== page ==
19 1 Motivation and Framework How can it be that a teacher sleeps in a classroom in the middle of a school day while students wait patiently outside? That grants intended for schools arrive with most of the funds siphoned off by intermediate layers of administration? That classrooms in slum areas teem with students, graffiti, and broken windows while schools in richer districts enjoy ample resources? That national school systems function without the periodic tests that would reveal how little students are learning over time and across districts? These are not the only problems facing education systems in the developing world, but they are some of the most egregious and in some sense, puzzling. While inadequate funding may be the biggest challenge that developing countries face, the proximate cause of the phenomena observed above is not a lack of resources. The teacher is in the classroom, his salary paid. The school grants program was funded by the central ministry. A fixed pot of resources may be distributed more or less equally across schools. While not simple or costless, the technology for tracking learning progress is readily available to developing countries, and many have started to implement it while others have not. This book is about the threats to education quality that cannot be explained by lack of resources. It focuses on publicly financed school systems and the phenomenon of service delivery failures: cases where programs and policies that increase the inputs to education fail to produce effective delivery of services where it counts in schools and classrooms. It documents what we know about the extent and costs of service delivery failures in public education in the developing world. And it further develops aspects of the conceptual model posited in the World Development Report 2004: that 1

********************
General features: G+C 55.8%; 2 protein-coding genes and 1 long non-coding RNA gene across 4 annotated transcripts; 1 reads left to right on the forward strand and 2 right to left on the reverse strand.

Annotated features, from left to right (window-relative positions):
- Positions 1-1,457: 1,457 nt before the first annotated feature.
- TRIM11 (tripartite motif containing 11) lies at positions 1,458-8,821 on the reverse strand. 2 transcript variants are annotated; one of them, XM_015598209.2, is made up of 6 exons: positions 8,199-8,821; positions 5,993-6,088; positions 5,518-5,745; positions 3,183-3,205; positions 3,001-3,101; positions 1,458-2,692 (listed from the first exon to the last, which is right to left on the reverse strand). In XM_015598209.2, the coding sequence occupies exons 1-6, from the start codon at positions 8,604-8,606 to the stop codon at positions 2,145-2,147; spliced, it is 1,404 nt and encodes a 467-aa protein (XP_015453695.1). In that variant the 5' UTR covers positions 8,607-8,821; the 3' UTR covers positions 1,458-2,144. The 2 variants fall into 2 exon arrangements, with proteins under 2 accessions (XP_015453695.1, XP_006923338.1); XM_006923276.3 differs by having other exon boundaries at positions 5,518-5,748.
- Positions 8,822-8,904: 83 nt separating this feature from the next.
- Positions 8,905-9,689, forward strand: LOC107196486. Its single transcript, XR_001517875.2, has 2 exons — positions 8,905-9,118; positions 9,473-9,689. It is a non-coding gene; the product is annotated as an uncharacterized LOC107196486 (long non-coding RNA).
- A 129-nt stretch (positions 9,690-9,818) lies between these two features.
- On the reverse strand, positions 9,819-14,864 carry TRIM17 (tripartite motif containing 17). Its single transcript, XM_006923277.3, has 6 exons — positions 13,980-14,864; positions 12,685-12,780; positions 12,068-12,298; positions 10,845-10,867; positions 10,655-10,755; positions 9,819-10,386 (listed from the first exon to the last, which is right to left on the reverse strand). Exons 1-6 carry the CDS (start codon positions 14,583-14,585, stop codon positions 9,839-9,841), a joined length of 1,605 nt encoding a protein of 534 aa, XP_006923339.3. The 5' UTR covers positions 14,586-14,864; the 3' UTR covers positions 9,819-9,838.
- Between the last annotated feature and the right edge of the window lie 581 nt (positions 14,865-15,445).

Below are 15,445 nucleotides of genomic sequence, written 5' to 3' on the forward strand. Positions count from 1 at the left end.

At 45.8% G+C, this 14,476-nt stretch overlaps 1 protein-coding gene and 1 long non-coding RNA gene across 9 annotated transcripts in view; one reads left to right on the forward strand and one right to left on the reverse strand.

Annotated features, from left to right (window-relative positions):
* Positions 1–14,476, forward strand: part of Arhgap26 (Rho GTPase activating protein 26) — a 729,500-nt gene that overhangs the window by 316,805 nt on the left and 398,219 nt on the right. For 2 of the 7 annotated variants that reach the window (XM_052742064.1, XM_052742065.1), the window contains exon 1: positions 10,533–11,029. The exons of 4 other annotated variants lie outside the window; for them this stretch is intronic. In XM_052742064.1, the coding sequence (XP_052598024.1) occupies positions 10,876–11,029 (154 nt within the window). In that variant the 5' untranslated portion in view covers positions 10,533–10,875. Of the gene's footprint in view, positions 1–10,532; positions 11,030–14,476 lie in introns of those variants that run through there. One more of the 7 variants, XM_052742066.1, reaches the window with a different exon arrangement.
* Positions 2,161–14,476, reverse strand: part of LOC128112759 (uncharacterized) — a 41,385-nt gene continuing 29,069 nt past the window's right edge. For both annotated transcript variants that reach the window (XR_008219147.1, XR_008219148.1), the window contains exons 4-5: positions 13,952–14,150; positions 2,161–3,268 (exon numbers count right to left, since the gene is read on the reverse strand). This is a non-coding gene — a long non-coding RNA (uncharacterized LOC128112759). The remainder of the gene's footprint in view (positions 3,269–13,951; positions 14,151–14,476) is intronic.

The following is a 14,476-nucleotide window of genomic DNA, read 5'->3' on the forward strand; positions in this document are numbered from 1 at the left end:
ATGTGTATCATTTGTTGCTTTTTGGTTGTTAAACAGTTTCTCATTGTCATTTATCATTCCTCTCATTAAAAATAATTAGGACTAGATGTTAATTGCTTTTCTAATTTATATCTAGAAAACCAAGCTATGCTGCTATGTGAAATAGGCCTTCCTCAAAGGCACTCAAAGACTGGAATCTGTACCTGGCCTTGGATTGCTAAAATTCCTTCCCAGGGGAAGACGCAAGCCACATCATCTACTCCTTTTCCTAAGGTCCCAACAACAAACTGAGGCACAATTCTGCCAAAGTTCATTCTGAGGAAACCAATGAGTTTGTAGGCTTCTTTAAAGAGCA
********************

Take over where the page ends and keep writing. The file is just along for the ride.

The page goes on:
20 2 Making Schools Work a root cause of low-quality and inequitable public services not only in education is the weak accountability of providers to both their supervisors and their clients (World Bank 2003). The central focus of this book, however, is a new story. It is that developing countries are increasingly adopting innovative strategies to attack these issues. In more and more of the developing world, education results are improving because, among other reasons, education systems are becoming more accountable for results. A highly encouraging part of the new story is growing willingness by developing-country policy makers to subject new reforms to rigorous evaluations of their impacts and costeffectiveness. Impact evaluation itself strengthens accountability because it exposes whether programs achieve desired results, who benefits, and at what public cost. A willingness to undertake serious impact evaluation is a commitment to more effective public service delivery. In just the past five years, the global evidence base on education reforms to improve accountability has expanded significantly. While still not large, the wave of accountability-oriented reforms in developing countries that have been, or are being, rigorously evaluated now includes several different approaches and a diverse set of countries and regions. This book looks across this growing evidence base to take stock of what we now know and what remains unanswered. Although similar reforms have been adopted in many developed countries, it is beyond the scope of this book to review that policy experience in equivalent depth. Wherever possible, we do compare the emerging evidence from developing-country cases with the broader global evidence, particularly where the Organisation for Economic Co-operation and Development (OECD) experience is robust enough to support meta-evaluations and more general conclusions, or where developed-country cases appear to differ in important ways from outcomes in the developing world. Our goal is to use evidence to distill practical guidance for policy makers grappling with the same challenges and considering the same types of reforms. In many areas, the current evidence base does not support clear answers. But by synthesizing what is supported by current evidence and by framing the issues where further research is needed, we hope to contribute to more effective policy design today and encourage further experimentation and evaluation tomorrow. This initial chapter provides an overview and context for the rest of the book. It reviews the motivation and global context for education reforms aimed at strengthening provider accountability. It provides a rationale for the focus on the three key lines of reform that are analyzed in detail in chapters 2, 3, and 4: Chapter 2 drills into the global experience with information reforms policies that use the power of information to strengthen the ability of